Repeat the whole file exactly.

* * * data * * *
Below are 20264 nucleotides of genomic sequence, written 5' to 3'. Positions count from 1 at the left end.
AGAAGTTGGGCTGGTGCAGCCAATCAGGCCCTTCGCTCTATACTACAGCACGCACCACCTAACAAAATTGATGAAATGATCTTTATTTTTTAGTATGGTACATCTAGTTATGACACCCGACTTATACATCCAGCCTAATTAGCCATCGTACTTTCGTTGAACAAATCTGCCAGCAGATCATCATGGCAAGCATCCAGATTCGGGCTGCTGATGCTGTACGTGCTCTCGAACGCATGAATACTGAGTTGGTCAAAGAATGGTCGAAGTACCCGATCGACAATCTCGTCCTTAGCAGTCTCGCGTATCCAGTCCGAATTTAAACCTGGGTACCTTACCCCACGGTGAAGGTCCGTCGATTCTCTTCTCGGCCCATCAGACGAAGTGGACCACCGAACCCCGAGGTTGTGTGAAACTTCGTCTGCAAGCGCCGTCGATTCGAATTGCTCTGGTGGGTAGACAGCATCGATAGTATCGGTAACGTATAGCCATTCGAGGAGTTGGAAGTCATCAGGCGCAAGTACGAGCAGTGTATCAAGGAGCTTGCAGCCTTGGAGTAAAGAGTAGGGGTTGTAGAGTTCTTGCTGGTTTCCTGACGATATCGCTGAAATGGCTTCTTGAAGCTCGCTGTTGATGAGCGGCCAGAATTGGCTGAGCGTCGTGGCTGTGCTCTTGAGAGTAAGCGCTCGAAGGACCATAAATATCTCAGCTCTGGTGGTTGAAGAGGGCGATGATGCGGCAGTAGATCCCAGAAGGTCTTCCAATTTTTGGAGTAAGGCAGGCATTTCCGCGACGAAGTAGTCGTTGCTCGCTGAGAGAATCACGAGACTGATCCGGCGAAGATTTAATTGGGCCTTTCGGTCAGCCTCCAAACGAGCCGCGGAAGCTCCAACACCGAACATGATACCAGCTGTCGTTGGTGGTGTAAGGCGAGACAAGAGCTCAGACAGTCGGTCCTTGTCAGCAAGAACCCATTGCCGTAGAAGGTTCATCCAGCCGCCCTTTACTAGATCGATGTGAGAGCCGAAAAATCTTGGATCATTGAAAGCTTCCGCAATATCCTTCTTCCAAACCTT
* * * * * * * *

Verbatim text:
Below are 20264 nucleotides of genomic sequence, written 5' to 3'. Positions count from 1 at the left end.
AGAAGTTGGGCTGGTGCAGCCAATCAGGCCCTTCGCTCTATACTACAGCACGCACCACCTAACAAAATTGATGAAATGATCTTTATTTTTTAGTATGGTACATCTAGTTATGACACCCGACTTATACATCCAGCCTAATTAGCCATCGTACTTTCGTTGAACAAATCTGCCAGCAGATCATCATGGCAAGCATCCAGATTCGGGCTGCTGATGCTGTACGTGCTCTCGAACGCATGAATACTGAGTTGGTCAAAGAATGGTCGAAGTACCCGATCGACAATCTCGTCCTTAGCAGTCTCGCGTATCCAGTCCGAATTTAAACCTGGGTACCTTACCCCACGGTGAAGGTCCGTCGATTCTCTTCTCGGCCCATCAGACGAAGTGGACCACCGAACCCCGAGGTTGTGTGAAACTTCGTCTGCAAGCGCCGTCGATTCGAATTGCTCTGGTGGGTAGACAGCATCGATAGTATCGGTAACGTATAGCCATTCGAGGAGTTGGAAGTCATCAGGCGCAAGTACGAGCAGTGTATCAAGGAGCTTGCAGCCTTGGAGTAAAGAGTAGGGGTTGTAGAGTTCTTGCTGGTTTCCTGACGATATCGCTGAAATGGCTTCTTGAAGCTCGCTGTTGATGAGCGGCCAGAATTGGCTGAGCGTCGTGGCTGTGCTCTTGAGAGTAAGCGCTCGAAGGACCATAAATATCTCAGCTCTGGTGGTTGAAGAGGGCGATGATGCGGCAGTAGATCCCAGAAGGTCTTCCAATTTTTGGAGTAAGGCAGGCATTTCCGCGACGAAGTAGTCGTTGCTCGCTGAGAGAATCACGAGACTGATCCGGCGAAGATTTAATTGGGCCTTTCGGTCAGCCTCCAAACGAGCCGCGGAAGCTCCAACACCGAACATGATACCAGCTGTCGTTGGTGGTGTAAGGCGAGACAAGAGCTCAGACAGTCGGTCCTTGTCAGCAAGAACCCATTGCCGTAGAAGGTTCATCCAGCCGCCCTTTACTAGATCGATGTGAGAGCCGAAAAATCTTGGATCATTGAAAGCTTCCGCAATATCCTTCTTCCAAACCTT